Remembering those who served

Members of the Ashburton Cadet Unit, above, who have or had family members serving in the Defence Force.
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When members of the Ashburton Cadet Unit say ‘‘we will remember them’’ they aren’t empty words.

Recently 14 members travelled around the district cleaning war memorials and holding remembrance services at small cemeteries and memorials.

Since 2015 the young people and their unit commander, major Cezarne Rodgers, have undertaken the job of cleaning war memorials for either Anzac or Armistice days.

‘‘This is one of our most popular activities,’’ Cezarne said.

A ‘‘Lest we forget’’ project this year involved going to Hinds, Peel Forest, Ruapuna, Mayfield, Mt Somers, Alford Forest, Chertsey, Barrhill and Dorie cemeteries to clean the war memorials.

At each memorial and cemetery they visited they also held a brief remembrance service with the saying of The Ode, the lowering of New Zealand Flag, the Last Post and Reveille and the raising of the flag. A cadet wreath was laid and poppies were left.

Being part of this activity is an important part of being a cadet.

First year cadet Theo Vannini said ‘‘taking part was a really good way to honour the dead, to be respectful and not to forget.’’ Lance Corporal Lela Butler said being part of the cleaning and remembrance ‘‘means a lot. it’s time to remember family who were involved.’’

Warrant Office Class 2 Brodyn Gabities said when it come to remembering it becomes an exercise in seeing both sides of war. One side of his family fought for Britain the other for Germany.

Cadets cleaning the Ruapuna War Memorial.

In World War I his family was fighting for Britain.

‘‘In World War II, I had a family member who was a pilot and they went to Britain before transferring to India to fight. I also had family who were in the German Special Forces. My family didn’t choose to go war they were just told to go,’’ Brodyn said.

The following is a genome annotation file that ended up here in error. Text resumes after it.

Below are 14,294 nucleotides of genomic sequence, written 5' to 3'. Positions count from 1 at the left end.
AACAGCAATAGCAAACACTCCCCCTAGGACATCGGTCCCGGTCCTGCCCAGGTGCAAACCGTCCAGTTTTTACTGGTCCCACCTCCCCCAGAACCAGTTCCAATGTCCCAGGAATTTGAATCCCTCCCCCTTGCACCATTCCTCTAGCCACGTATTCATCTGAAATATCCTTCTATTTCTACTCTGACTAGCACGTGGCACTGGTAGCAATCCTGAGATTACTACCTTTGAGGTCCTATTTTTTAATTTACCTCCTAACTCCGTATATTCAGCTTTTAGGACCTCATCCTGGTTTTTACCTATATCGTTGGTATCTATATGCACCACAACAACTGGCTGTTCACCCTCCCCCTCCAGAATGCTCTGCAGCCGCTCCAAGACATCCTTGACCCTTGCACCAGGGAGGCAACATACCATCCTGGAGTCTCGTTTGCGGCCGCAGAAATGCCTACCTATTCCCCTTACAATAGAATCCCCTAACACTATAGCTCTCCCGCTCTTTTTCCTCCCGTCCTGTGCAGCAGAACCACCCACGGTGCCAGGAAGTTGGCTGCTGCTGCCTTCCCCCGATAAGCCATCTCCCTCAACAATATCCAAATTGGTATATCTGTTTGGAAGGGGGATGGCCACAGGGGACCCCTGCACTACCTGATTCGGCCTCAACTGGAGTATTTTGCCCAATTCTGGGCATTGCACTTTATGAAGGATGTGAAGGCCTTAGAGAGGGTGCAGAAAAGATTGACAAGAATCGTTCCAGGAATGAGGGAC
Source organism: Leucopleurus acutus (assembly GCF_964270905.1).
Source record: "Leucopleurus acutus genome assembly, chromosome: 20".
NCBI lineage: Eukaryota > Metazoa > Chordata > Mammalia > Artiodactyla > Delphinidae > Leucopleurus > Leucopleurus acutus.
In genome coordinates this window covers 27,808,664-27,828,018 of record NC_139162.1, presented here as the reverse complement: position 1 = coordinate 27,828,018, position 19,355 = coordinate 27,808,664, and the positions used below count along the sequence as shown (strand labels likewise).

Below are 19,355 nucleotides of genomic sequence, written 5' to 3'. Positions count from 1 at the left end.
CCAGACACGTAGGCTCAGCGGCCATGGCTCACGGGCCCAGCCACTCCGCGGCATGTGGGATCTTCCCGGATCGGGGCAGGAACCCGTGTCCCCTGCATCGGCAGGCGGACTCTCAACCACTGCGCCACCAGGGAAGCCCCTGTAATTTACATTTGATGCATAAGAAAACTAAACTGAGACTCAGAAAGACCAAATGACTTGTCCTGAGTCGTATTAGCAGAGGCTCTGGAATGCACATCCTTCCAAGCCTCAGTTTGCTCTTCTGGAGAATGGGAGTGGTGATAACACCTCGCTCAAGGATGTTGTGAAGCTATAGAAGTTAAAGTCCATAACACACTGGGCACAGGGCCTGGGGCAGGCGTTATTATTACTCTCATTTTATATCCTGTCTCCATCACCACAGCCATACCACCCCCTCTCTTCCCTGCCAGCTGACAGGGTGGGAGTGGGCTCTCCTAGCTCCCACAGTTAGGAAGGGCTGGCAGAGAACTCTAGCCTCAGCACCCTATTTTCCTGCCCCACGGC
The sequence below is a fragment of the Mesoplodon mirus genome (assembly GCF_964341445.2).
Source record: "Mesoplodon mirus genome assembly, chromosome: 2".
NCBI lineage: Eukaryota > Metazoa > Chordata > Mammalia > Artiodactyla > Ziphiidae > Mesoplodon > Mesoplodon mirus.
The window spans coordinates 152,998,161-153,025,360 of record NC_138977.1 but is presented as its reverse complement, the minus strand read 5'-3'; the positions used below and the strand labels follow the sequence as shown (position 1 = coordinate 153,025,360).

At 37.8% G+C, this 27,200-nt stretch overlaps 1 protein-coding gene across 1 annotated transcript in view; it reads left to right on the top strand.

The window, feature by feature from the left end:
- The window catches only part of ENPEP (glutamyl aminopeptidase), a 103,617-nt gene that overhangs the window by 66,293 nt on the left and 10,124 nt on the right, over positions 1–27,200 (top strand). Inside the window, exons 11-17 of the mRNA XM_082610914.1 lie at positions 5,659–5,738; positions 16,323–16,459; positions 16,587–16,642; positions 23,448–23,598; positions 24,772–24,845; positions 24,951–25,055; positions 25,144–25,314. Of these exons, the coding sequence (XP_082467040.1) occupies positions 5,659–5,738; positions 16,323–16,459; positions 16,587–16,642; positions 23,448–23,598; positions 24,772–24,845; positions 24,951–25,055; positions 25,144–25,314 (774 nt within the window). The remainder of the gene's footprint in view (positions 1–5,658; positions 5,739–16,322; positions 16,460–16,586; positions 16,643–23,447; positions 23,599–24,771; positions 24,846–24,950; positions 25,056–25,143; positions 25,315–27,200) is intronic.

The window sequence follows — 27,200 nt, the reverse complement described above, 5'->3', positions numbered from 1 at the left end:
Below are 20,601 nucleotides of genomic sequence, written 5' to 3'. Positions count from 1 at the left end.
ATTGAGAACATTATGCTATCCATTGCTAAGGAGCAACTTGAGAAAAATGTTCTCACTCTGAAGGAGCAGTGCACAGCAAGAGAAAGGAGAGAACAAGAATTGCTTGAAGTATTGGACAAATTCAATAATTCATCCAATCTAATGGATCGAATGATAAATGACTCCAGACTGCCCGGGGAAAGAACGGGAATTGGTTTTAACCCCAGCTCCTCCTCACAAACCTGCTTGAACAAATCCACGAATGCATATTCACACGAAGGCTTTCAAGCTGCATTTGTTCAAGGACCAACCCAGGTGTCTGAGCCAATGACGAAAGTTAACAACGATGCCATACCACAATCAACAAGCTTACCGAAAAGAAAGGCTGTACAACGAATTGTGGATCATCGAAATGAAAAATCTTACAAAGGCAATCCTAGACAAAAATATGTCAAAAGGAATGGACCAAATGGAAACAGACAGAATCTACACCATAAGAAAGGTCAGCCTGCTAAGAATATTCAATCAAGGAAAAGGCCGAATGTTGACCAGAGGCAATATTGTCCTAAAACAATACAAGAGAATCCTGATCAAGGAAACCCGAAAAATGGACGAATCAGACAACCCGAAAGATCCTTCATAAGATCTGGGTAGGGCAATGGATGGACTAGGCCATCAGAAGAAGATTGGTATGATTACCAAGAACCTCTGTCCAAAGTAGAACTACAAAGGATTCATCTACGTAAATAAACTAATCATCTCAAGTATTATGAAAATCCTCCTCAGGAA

While on Anzac Day family members can wear relatives medals on the right side, the cadets won’t be wearing their family medals. Brodyn can’t because of family serving on opposing sides and Lela’s family medals were stolen.

Lela and Brodyn are both considering careers in the army. If she joins up Lela wants to be a nurse. In 2024 Brodyn will join the officer commissioning course. ‘‘I will train for nine months beginning at Waiouru, followed by specialised training at Linton and then back to Waiouru for the officer course.’’

Brodyn and Lela are both waiting on news to see if they have been accepted to travel to Australia in July for an cadet exchange. The Ashburton Cadets can have up to three cadets attend. If they are successful they will get to meet up with cadets from Australia, United Kingdom and other New Zealand units. As well as meeting other cadets there are fun activities, social events and an opportunity to work alongside cadets from Australia.

Before covid cadets had travelled to Britain, France and Gallipoli .

Anzac Day starts early for the Ashburton Cadet Unit, beginning at 5am. It will be a big day with attendance at the Dawn Service at 6.30am, Hakatere Marae Service at 7.30am, Cemetery service at 9am and the Civic Service at 11am. At the Civic Service the cadets lay the wreaths with the Reservist Force 2/4 Infantry Battalion from Burnham Camp.